Iran's Contribution To The World Civilization
نویسنده: A. H. Nayer Nouri
ناشر: General Dept. of Publications
زبان کتاب: انگلیسی
تعداد صفحه: 244
اندازه کتاب: وزیری - سال انتشار: 1969 - دوره چاپ: 1
کمیاب - کیفیت : عالی ~ درحد نو
مروری بر کتاب
مشارکت ایران در تمدن جهانی - مصور
Today's civilization is the product of the genius and contributions of many nations. Some nations lived for a span of time, contributed to the world and vanished completely from the face of the earth. Others stopped making any new offerings after a period of time, while some started very early and still continue contributing to the modem civilization.
Iran has helped the development of agriculture in two ways: first by controlling the forces of nature and domesticating animals and plants existing in the wild state in the plateau, and secondly by inventing ways and means of procuring water and diverting it to the places where it was needed. According to Professor Ernest Hertzfeld and Sir Arthur Keith, the Caspians i.e. the original inhabitants of the plateau of Iran, were the original agriculturists and that their knowledge of agriculture spread from the Caspian plateau to the three adjoining alluvial plains which later became the site of early urban civilizations. This theory was later corroborated by later excavations in Iran. The oldest human settlement to be identified on the plain is at Siyalk near the city of Kashan, south of Tehran.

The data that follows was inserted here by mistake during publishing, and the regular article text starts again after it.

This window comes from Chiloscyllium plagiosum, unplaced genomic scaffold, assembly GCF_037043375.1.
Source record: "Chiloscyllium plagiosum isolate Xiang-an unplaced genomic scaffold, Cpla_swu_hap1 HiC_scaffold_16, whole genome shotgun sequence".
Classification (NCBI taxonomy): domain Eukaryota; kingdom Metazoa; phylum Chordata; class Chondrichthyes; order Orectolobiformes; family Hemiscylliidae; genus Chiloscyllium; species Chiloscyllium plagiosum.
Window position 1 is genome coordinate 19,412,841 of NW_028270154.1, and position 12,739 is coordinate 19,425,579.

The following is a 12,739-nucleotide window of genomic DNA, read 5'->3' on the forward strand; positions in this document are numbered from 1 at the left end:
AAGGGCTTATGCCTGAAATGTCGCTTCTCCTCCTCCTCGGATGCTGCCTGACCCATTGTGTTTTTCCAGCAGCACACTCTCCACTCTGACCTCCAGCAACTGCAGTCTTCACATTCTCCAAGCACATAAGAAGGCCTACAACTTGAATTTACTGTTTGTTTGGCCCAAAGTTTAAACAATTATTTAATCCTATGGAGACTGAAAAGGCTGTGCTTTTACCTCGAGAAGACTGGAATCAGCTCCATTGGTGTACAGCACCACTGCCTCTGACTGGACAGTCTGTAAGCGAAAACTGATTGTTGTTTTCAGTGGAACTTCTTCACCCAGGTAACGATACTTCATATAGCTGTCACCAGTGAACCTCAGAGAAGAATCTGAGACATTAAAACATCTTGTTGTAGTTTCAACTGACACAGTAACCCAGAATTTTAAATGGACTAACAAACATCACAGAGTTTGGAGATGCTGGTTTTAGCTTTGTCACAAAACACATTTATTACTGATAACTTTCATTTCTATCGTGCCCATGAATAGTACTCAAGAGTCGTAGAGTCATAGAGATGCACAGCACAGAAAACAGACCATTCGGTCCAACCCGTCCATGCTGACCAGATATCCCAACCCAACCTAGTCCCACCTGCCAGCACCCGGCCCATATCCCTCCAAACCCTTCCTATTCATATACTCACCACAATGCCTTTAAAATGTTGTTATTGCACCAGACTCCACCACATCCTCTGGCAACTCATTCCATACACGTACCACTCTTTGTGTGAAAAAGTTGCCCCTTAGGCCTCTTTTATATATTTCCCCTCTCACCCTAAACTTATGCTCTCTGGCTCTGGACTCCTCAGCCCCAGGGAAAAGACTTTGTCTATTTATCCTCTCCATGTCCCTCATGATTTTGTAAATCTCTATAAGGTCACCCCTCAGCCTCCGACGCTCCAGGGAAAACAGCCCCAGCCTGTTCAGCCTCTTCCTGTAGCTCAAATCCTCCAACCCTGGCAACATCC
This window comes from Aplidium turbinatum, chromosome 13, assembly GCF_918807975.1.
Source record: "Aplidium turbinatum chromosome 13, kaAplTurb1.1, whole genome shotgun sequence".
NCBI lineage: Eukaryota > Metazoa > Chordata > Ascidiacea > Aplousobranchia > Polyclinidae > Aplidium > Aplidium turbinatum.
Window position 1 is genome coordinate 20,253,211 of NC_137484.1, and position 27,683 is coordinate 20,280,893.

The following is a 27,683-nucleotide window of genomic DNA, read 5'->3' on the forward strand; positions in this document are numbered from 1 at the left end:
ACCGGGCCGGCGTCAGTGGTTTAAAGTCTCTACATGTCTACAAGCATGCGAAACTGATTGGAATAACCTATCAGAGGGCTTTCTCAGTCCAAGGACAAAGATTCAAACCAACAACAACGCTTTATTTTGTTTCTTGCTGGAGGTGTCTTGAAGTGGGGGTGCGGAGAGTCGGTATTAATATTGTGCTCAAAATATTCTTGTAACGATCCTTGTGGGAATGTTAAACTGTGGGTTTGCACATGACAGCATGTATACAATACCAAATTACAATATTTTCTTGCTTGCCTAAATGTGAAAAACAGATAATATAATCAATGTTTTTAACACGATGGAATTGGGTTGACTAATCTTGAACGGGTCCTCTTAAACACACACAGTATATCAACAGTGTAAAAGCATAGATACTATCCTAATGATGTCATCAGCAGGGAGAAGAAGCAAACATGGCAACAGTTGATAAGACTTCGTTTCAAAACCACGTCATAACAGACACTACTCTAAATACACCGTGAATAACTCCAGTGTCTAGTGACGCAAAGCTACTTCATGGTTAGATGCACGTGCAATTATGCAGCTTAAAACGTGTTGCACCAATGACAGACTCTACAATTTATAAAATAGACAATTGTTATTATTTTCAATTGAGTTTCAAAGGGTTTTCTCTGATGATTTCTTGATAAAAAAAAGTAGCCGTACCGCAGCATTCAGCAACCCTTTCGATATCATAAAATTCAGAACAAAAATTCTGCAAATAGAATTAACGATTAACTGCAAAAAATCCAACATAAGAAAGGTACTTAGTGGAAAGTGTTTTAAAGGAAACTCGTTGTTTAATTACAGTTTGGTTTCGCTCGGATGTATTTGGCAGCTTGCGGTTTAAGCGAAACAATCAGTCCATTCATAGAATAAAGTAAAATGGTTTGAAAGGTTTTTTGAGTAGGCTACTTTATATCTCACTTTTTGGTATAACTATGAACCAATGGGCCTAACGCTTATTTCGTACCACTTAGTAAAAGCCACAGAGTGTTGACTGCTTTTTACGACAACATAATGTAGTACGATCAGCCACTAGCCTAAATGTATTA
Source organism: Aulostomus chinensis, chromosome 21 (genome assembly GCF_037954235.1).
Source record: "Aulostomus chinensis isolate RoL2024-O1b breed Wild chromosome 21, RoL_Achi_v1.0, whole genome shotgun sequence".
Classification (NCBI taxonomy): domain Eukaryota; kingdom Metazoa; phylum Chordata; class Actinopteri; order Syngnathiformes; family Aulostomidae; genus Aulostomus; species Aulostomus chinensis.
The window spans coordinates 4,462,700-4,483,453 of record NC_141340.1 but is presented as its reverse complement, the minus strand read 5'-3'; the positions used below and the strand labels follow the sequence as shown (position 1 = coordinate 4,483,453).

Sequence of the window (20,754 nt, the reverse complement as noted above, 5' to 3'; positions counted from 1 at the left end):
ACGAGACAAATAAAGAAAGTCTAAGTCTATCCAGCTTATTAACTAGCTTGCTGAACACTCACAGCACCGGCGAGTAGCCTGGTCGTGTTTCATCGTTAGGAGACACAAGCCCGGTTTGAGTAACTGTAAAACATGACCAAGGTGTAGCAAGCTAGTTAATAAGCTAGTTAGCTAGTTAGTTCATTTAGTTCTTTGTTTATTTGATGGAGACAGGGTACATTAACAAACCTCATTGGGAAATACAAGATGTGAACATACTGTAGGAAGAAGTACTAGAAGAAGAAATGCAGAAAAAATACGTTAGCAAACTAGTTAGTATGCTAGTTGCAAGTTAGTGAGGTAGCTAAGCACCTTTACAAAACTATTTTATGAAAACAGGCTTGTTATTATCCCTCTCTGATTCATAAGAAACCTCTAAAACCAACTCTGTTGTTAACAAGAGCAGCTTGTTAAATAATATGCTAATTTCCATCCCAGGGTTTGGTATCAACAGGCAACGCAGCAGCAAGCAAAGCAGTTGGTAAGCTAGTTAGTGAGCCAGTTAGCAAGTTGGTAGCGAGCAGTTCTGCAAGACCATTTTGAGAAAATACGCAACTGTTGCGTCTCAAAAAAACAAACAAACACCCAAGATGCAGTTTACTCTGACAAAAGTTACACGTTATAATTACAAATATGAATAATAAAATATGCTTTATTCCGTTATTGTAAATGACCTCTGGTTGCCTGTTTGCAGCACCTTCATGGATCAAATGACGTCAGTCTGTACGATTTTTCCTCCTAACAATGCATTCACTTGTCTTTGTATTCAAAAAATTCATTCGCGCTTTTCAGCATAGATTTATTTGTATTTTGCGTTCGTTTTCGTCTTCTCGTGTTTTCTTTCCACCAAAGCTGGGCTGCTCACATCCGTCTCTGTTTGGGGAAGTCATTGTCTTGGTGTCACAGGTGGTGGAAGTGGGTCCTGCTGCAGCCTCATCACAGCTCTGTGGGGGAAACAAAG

Among the tools used by these early settlers, that were all of stone, one could distinguish flint knife-blades and sickle-blades. Per Professor Girshman, stockbreeding and cultivation of land followed, and in the fourth millennium B.C. man already used the plough and was cultivating wheat and barley. Charred grains found at the excavated Neolithic village of Geoy Tepe (tappeh) near Lake Oroomieh in the northwestern part of Iran prove that wheat must have been grown there more than 5000 years ago.
According to the Journal of British Institute of Iranian Studies, Volume III published in 1965 in Iran, two very beautifully proportioned silver spoons were found in 1964 in Iran belonging to the second half of the 5th century B.C. One spoon has a duck or swan's head handle. The other, a zoomorphic handle ending in a cloven hoof. The same publication noted that among Achaemenian works of art, other spoons or ladles terminating in swan's handles had been recovered.
Also according to Byzantine and Christian sources, the Iranian nobility in Sassanian times, had special knives to serve fruit with, and used gold forks and spoons and special gold cups at their dinner tables.